Credits
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                                                                                                            July 10, 2024 at 11:59PM HST

                                                                                                            Status
                                                                                                            Approved
                                                                                                            Credits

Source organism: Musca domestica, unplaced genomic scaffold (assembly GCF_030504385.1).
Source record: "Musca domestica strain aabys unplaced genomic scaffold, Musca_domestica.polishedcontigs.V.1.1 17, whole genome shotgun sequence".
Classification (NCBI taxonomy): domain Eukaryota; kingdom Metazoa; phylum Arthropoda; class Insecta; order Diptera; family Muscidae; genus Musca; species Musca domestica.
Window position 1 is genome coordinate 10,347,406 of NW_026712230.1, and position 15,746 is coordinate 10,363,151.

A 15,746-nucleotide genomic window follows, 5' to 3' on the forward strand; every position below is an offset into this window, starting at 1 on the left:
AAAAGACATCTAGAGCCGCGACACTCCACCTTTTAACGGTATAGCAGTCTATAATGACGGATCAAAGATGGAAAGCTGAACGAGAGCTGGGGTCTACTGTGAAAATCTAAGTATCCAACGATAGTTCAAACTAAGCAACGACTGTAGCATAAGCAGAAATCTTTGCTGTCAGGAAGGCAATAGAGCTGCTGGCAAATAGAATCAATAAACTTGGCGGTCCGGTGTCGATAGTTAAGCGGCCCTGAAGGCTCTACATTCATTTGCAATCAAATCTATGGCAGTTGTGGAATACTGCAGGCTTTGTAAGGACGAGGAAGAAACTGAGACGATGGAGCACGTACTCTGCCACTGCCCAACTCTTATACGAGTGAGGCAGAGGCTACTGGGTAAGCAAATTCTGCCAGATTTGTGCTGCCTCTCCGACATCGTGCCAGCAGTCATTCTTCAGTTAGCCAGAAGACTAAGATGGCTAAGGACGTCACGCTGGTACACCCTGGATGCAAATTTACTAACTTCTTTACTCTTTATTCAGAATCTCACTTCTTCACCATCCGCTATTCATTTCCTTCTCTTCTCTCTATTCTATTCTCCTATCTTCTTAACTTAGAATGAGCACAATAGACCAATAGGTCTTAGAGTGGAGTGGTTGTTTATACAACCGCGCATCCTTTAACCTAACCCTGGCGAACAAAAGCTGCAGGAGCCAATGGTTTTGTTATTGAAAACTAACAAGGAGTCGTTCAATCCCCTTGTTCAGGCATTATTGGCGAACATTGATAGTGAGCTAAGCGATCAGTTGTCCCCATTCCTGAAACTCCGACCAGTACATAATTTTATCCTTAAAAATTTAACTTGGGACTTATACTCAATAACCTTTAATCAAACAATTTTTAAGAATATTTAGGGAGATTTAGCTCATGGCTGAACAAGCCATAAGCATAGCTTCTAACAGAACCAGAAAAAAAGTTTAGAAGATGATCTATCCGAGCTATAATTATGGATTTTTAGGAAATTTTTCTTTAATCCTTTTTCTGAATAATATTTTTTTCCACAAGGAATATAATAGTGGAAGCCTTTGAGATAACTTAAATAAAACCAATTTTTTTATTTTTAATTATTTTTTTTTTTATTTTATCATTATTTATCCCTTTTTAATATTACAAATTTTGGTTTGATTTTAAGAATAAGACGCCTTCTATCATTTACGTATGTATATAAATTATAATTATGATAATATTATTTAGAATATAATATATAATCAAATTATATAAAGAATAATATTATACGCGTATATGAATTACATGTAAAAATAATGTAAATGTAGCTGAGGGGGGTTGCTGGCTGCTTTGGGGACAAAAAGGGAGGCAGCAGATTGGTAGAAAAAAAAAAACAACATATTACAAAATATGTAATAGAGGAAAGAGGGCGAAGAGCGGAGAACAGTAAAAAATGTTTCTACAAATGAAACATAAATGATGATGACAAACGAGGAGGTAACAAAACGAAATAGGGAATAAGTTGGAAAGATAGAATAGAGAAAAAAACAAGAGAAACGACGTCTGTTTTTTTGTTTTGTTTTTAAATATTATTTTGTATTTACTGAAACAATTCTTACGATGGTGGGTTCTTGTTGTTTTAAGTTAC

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                                                                                                            June 30, 2024 at 11:59PM HST

                                                                                                            Status
                                                                                                            Approved
                                                                                                            Credits
                                                                                                              Available until
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                                                                                                              Pending